The main security points are:

  1. Configurable timeouts for requesting the image and responding with an answer.
  2. The same "user" that makes the original request for a page that contains the AIP web control must also be the one to respond with an answer.
  3. Only one CAPTCHA test can be active at any given time, per "user".
  4. Once an answer is given, the test is invalidated and cannot be used again (i.e., the current in-memory test cannot be used again, regardless of whether the answer was correct or not, but the actual text on the bitmap can still be used again if it happens to be generated, randomly, for a different request altogether).

Here's an outline of the implementation details, with the securest settings available all being enabled:

  1. Store the CAPTCHA text on the server instead of in the response and associate it with a value that uniquely identifies the user agent that made the request.
  2. Replace the last challenge, if one exists, so that only one at a time may be active.
  3. Invalidate the CAPTCHA image once it's requested for the first time after being generated (may not be appropriate in all situations).
  4. Minimize the amount of time in which a client has to request the image from the cache after it's been generated.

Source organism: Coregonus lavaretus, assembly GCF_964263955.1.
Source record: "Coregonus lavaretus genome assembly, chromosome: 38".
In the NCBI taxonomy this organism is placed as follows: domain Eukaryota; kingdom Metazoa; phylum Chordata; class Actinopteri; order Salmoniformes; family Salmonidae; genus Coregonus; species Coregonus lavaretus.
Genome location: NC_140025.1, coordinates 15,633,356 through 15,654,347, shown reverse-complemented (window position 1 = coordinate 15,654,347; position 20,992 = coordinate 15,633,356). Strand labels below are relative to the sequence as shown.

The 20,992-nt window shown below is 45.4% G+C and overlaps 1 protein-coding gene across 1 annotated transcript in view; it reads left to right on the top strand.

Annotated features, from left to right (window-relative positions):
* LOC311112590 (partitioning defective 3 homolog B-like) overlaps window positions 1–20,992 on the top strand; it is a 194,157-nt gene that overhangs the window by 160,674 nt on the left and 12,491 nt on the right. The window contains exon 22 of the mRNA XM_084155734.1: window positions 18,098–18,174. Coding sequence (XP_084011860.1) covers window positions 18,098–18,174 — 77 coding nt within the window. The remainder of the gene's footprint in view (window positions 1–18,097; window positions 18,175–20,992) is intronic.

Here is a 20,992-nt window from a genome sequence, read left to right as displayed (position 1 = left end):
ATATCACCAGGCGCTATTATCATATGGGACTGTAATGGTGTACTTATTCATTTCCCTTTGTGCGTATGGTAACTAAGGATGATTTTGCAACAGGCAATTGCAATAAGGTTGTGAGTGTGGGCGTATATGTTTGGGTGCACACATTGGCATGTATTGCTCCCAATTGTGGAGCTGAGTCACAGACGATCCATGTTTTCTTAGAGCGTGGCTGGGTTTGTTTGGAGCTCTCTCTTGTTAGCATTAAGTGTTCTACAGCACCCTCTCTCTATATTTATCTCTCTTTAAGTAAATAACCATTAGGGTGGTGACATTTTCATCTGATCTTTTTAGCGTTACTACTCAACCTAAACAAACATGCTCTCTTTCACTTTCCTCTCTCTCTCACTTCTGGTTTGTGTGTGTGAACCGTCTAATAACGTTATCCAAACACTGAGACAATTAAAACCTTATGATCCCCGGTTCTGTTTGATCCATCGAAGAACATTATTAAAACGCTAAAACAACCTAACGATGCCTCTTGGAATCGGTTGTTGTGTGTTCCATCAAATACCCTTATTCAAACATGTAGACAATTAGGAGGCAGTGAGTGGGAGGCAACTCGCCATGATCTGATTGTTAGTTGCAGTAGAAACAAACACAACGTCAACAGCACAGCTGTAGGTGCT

5. Minimize the amount of time in which a client has to respond to a CAPTCHA challenge (may not be appropriate in all situations).
  6. Remove the CAPTCHA text from the server when an answer is submitted, regardless of whether it was correct or not.

1. Store the CAPTCHA text on the server and identify it by the user agent's ID.
The purpose is to ensure that only the same user that requested the CAPTCHA challenge can subsequently validate the CAPTCHA text.  However, this is not a RESTful [3] solution and it may not be 100% secure either since a CSRF attack [2] may be still possible due to the way Session state is implemented in ASP.NET (not to imply that there's a better alternative ;).

2. Replace existing CAPTCHA text.
The purpose of replacing the last challenge is to ensure that each user can only have one active challenge at a time, minimizing the chances that a bot will be able to scoop up multiple images to evaluate them asynchronously, without at least responding with an answer first.  It also cleans up server memory, with no reason to keep track of old tests.

3. Invalidate the CAPTCHA image after it's been requested once.